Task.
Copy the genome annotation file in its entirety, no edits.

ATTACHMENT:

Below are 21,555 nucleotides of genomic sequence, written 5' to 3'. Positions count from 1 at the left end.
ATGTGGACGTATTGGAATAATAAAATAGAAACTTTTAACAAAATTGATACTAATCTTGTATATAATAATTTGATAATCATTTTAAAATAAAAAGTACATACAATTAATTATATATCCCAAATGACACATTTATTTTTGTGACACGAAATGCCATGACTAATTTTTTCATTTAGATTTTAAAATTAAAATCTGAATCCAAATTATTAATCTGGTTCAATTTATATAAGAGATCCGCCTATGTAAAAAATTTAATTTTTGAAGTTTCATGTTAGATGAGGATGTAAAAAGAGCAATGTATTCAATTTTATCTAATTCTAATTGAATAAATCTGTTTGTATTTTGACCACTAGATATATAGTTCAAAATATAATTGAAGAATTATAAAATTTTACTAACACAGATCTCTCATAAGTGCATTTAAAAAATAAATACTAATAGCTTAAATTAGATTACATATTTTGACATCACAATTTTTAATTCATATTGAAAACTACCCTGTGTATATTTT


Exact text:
Below are 21,555 nucleotides of genomic sequence, written 5' to 3'. Positions count from 1 at the left end.
ATGTGGACGTATTGGAATAATAAAATAGAAACTTTTAACAAAATTGATACTAATCTTGTATATAATAATTTGATAATCATTTTAAAATAAAAAGTACATACAATTAATTATATATCCCAAATGACACATTTATTTTTGTGACACGAAATGCCATGACTAATTTTTTCATTTAGATTTTAAAATTAAAATCTGAATCCAAATTATTAATCTGGTTCAATTTATATAAGAGATCCGCCTATGTAAAAAATTTAATTTTTGAAGTTTCATGTTAGATGAGGATGTAAAAAGAGCAATGTATTCAATTTTATCTAATTCTAATTGAATAAATCTGTTTGTATTTTGACCACTAGATATATAGTTCAAAATATAATTGAAGAATTATAAAATTTTACTAACACAGATCTCTCATAAGTGCATTTAAAAAATAAATACTAATAGCTTAAATTAGATTACATATTTTGACATCACAATTTTTAATTCATATTGAAAACTACCCTGTGTATATTTT